2. This is such an excellent piece, RE. It should be required reading for anyone in education but especially those who have taken the alternate path - TFA, Teaching Fellows, etc. I have encountered and struggled with many of the problems you are talking about here, except on the elementary level. The difference being that my struggle has often seemed more with the parents than the child. Since quite a few of these parents are not too many years older than high school students themselves it is easy to see why there would be tension. Trust is always the issue in teaching. It comes easier in the more affluent neighborhoods and you have to work your behind off for it in the underprivileged schools. In those schools it takes the patience of saints to work for that trust. The payoff is not always tangible nor immediate. All too often it never comes. Again, thank you for such a deeply reflective piece.

  3. This is such an amazingly thoughtful, wise & rich post. Lots of food for thought here.

  4. I love this post, such food for thought. This is such a thoughtful post. I have been wondering about these issues myself as we struggle to deal with a slashed staff due to budget cuts. For example, I wonder about my administration's obsession with hats. Does it really matter if my kids don't wear hats if their pants are sagging beyond their knees? What's the real emergency here? And who cares if the child is engrossed in a novel that I've recommended? I do have to admit thought, that for the most part, the kids at our school usually comply with our requests.

    As for the 'F-you" comment, I tend to treat that more as an emergency. The kid must be removed for a few days, if only to teach the others it's unacceptable. (And yes, I need some breathing room as well, I'll admit it) If I don't make a scene, let them know it will be taken care of, and proceed with the lesson I find the offending student usually returns to class chastened and apologetic, and the other students know that there are structures in place to handle out-of-control behavior (which I truly think is their greatest fear).

    I am a black woman from an immigrant background which can be both an advantage and a liability. Looking like someone's family member can evoke warm and fuzzy feelings or it can cause students to transfer negative feelings and emotions they have around their own people onto me. I've had both reactions: the people who've sighed with relief when they saw me and the parents who've asked for their child to be removed from my class because black people aren't very smart.

    For me, it's simple- rules should be few, have a real rationale, and be enforced by every adult in the building. It's more difficult for you than me though. Your "kids" are almost adults- all the more reason to look deeply with the kids at what's a hard and fast rule and what's a social custom.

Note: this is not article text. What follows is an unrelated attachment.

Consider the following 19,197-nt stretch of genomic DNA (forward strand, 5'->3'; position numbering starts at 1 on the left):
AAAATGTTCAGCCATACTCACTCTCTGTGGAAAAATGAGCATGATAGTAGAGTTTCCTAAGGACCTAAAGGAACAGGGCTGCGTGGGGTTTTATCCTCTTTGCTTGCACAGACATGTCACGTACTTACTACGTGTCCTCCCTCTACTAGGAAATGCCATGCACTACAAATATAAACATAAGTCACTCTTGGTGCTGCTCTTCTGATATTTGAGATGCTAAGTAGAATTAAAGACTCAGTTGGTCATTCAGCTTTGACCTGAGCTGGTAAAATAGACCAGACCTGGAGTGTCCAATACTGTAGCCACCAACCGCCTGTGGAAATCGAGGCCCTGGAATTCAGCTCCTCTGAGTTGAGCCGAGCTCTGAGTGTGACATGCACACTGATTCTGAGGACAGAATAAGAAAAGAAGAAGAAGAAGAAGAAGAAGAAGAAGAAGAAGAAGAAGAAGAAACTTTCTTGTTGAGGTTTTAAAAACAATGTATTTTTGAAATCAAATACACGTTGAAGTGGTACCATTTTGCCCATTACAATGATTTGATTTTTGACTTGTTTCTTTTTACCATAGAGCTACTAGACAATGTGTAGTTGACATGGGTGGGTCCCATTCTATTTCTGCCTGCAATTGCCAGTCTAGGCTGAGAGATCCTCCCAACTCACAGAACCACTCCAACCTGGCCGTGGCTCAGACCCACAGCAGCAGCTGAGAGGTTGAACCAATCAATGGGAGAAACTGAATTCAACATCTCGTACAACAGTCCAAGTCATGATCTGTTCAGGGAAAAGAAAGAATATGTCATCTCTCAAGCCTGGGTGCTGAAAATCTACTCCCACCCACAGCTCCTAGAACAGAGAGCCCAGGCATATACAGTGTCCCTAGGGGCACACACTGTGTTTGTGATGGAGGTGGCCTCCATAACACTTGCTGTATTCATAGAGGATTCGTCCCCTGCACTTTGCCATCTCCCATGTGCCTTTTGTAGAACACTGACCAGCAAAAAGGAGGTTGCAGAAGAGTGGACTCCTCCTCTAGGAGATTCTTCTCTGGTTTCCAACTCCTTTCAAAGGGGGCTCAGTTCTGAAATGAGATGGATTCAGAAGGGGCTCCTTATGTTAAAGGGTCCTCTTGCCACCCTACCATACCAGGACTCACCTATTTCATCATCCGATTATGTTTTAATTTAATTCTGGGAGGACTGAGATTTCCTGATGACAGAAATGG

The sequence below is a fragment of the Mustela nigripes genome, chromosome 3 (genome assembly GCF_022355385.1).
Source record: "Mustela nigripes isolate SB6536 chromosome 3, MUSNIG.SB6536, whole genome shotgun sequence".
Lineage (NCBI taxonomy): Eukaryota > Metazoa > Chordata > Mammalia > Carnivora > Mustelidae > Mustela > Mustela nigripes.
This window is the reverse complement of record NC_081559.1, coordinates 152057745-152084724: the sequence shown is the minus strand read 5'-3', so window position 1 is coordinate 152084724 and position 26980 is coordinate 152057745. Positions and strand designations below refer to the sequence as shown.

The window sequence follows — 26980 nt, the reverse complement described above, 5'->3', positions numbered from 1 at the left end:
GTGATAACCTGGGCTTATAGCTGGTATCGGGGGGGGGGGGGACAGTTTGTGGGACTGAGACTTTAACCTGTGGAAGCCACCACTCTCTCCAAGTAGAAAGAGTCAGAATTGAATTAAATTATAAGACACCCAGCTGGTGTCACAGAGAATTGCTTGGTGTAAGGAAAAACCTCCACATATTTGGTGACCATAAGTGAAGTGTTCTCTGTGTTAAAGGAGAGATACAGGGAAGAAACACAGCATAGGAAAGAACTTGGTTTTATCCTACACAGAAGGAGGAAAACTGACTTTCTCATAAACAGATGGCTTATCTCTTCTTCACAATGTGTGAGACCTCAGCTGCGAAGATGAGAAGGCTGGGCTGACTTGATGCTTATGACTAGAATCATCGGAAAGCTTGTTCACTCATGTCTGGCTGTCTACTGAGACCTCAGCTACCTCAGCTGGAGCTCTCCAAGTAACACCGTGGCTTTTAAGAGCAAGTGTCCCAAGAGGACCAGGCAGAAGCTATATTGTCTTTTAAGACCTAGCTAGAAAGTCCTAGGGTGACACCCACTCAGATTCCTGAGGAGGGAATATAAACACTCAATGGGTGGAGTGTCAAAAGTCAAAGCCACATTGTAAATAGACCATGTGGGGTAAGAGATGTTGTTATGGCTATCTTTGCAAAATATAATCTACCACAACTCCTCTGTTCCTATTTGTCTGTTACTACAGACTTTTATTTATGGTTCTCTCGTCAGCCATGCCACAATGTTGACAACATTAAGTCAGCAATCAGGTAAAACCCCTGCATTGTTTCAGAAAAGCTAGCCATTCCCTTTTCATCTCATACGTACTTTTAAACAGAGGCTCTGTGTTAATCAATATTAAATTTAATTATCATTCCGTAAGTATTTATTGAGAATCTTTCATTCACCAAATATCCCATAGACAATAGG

5. Just posted- sorry for the editing errors. I was typing really fast!

  6. Anon @ 1121: I think your comment about the f-you issue just brings to light the subtleties of classroom management. You're right; if a kid yells this at you angrily or says it in a way that gets the rest of the class riled up, then telling them to calm down is probably not the appropriate response. I was thinking specifically of a situation a few weeks ago when I reminded a student why doing homework was important, and he said it under his breath. He was under a lot of stress that week, and it was clear to the rest of the class that I was in control of the situation and he needed time to clear his head. This, again, just goes to show how important relationships and trust are in maintaining a manageable classroom. But it also goes to show that classroom management is not a flowchart (if this, then this). It requires lots of experience to help you read and react appropriately to each unique situation in the manner it requires.

  7. Salvage operations are typically done with profit motive. How are we profiting here? Is it just for those of "privileged" backgrounds to feel better about themselves? Is it so "parent(s)" of these kids get free day care? How am I, as a net taxpayer, benefitting by throwing money at these net tax consumers?

  8. Perhaps if a classroom takes so much management, we shouldn't constrain kids in classrooms like we corral cattle in feedlots.

    Just sayin'

  9. Perhaps many (or most?) of the students at your school simply aren't educable in any sense beyond acquiring some very rudimentary skills, such as pushing a broom. One downside of living in a relative meritocracy -- which is what America is -- is that in each generation, the more intelligent, focused, and self-disciplined find avenues out of poverty, leaving the least promising intellectual and social material behind. In other words, the problem may be that you are attempting to impart intellectual skills to the academic dross.

    A question: What would be the consequence of your telling a student to go fuck herself? If it exceeds in its severity the consequence of a student telling you to go fuck yourself, then you can see who is really in charge of your school. And so can the students.

  10. Although I agree with you RE, at my school I think a lot of these issues could be addressed with some old school consequences such as dependable detention.

  11. PRCalDude - I don't think the profit motive piece carries over in the metaphor. It's not about profit.

    Anon @ 342: relative meritocracy on the whole, maybe - for a lot of people in disadvantaged communities, I'd say the US is decidedly not.

    Anon @ 932: I agree, but I'm afraid for us it's a question about where you apply the limited resources that you have, and I tend to think consequences often get you the least bang for your buck, even short-term